How Medicare Would Be Affected By A Government Shutdown

The shutdown clock is ticking, and how Medicare would be affected by a government shutdown is vital information to many.

A doctor looks steady with a clipboard in a busy hospital hallway.
(Image credit: Getty Images)

The clock is ticking for lawmakers to lay down their swords and come to agreement on funding the federal government to avert a shutdown on Oct. 1. If they fail, a government shutdown could affect you as many agencies, departments and services would be interrupted until the government reopens, leaving many to wonder how Medicare would be affected by a government shutdown.

However, some agencies — including the Centers for Medicare and Medicaid (CMS) — would continue to provide essential services, albeit with a reduced staff. That means that in the event of a funding lapse, Medicare, as well as Medicaid programs and services, including Medicare’s open enrollment, which will begin on Oct. 15. would continue, according to the latest CMS contingency plan.

The government categorizes Medicare and Medicaid as well as Social Security as mandatory programs that are funded by existing laws, and so they do not require an annual vote by Congress to keep running. This is separate from the many other agencies and departments that are currently at risk of being shut down if Congress fails to pass 12 appropriations bills that would keep them funded.

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The upshot it that, under CMS, you would continue to receive Medicare even if a shutdown occurs. Social Security checks, too, would not be affected by a government shutdown.

According to the Health and Human Services’ (HHS) Sept. 21 contingency plan, Medicaid has sufficient funding for the first quarter of FY 2024. 

Other CMS programs that would continue include the Health Care Fraud and Abuse Control and the Center for Medicare & Medicaid Innovation services. CMS would also maintain the necessary staff to continue making payments to states that administer Children's Health Insurance Program (CHIP) coverage.

CMS would furlough about 51% of staff

But about 51% of CMS staff would be furloughed and certain services would be paused during a shutdown.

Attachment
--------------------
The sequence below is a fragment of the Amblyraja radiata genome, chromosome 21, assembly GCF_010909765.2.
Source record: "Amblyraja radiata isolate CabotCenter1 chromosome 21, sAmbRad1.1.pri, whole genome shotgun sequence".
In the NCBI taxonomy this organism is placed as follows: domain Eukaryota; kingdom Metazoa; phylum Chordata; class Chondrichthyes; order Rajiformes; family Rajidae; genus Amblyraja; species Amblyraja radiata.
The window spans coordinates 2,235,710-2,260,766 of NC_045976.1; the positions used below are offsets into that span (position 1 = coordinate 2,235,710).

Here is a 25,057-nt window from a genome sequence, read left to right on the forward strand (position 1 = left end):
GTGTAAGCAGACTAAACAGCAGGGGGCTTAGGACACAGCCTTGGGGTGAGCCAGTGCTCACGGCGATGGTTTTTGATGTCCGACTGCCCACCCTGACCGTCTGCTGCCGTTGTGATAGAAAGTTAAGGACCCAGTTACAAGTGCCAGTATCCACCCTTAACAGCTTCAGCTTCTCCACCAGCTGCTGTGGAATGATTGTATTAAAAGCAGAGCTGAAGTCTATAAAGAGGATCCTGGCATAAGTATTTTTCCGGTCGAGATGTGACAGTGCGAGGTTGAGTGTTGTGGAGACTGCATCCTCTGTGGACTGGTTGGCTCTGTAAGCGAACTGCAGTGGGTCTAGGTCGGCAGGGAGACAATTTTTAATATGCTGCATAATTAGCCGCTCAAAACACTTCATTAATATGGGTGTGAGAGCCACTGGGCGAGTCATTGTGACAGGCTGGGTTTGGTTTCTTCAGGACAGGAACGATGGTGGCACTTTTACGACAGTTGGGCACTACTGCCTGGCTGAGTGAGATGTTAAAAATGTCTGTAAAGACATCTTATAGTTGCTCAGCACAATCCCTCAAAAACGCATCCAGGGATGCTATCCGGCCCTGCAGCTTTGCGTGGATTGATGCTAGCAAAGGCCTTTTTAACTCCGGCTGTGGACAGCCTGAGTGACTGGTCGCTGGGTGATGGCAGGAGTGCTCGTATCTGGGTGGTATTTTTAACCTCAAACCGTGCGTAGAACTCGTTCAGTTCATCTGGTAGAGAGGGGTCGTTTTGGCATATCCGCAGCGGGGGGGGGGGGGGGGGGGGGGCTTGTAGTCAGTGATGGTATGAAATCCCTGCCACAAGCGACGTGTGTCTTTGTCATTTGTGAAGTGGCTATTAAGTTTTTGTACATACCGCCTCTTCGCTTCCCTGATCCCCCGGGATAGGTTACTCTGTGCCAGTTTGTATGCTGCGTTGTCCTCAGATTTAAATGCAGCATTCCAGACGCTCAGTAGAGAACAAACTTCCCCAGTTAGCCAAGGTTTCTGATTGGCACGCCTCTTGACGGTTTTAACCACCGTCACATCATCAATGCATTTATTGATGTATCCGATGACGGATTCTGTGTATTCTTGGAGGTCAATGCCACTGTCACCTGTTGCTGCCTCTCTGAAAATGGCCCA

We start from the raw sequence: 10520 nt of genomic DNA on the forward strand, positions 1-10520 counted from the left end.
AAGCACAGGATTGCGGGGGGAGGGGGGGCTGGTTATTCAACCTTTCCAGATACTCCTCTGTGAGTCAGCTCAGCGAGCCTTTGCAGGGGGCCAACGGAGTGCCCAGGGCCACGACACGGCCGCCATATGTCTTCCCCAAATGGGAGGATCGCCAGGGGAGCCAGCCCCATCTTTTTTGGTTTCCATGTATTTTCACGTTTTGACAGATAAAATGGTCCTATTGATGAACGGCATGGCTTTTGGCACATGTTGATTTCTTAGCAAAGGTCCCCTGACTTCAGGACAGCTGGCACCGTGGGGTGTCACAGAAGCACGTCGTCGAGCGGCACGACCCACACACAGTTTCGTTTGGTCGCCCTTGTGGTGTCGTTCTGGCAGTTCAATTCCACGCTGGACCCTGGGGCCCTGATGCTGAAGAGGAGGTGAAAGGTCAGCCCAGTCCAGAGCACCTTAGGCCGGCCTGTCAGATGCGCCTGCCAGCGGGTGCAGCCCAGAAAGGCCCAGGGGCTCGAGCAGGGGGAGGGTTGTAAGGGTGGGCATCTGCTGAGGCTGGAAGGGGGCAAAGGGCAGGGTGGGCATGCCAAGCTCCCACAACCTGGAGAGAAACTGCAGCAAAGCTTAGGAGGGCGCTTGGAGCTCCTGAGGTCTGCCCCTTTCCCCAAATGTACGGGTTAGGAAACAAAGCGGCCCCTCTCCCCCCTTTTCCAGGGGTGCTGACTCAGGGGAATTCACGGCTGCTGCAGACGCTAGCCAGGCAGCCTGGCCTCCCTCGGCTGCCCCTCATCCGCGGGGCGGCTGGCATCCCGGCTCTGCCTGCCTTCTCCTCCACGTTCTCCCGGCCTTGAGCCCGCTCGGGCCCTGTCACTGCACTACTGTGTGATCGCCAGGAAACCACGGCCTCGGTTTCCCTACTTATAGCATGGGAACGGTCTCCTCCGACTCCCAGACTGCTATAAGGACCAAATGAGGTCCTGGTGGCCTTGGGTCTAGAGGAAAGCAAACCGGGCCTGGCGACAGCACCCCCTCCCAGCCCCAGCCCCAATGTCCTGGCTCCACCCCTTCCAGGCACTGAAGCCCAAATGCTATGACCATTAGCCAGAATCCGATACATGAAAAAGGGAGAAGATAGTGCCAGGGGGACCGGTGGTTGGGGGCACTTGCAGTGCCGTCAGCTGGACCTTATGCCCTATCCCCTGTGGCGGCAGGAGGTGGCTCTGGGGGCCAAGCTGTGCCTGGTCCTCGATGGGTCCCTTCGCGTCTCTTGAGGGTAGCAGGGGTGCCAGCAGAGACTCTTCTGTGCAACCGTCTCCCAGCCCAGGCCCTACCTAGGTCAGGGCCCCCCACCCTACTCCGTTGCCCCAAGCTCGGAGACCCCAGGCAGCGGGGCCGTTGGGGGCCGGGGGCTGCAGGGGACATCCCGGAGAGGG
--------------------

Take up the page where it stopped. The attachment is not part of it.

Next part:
Thus, in addition to potentially longer wait times to speak with a CMS representative during a shutdown, you would need to wait till the government reopens to replace your Medicare card. The Social Security Administration, which administers Medicare cards, said it would continue certain activities — including those related to timely payments of benefits — but that it would pause the replacement of Medicare cards among other services.

At HHS overall, about 42% of staff would be furloughed, but those working on specific operations that have substantial direct-service components would be retained. This would include a limited number of employees to support funded activities, such as Medicare, Medicaid and other mandatory health program payments, HHS said.

The agency also said it would continue certain COVID-19 activities including response, research, as well as vaccine and therapeutic development by using funding from previous years under emergency supplemental appropriations bills.

Other activities that would continue include the National Institutes of Health Clinical Center’s patient care and admittance of new patients if medically necessary, as well as the Food and Drug Administration’s maintenance of core emergency functions such as monitoring for and responding to foodborne illness and flu outbreaks, HHS said.

Agencies are required to provide contingency plans in case of a federal shutdown to the Office of Management and Budget but many are either still in the process of updating those plans or have not yet publicly shared them. Kiplinger is keeping an eye out for these updates, so stay tuned as new information becomes available.


Senior News Editor

Esther D’Amico is Kiplinger’s senior news editor. A long-time regulatory journalist, Esther has covered a range of industries including antitrust and congressional affairs, infrastructure, transportation, climate change and the industrial chemicals sector. She holds a bachelor’s degree in journalism and in English.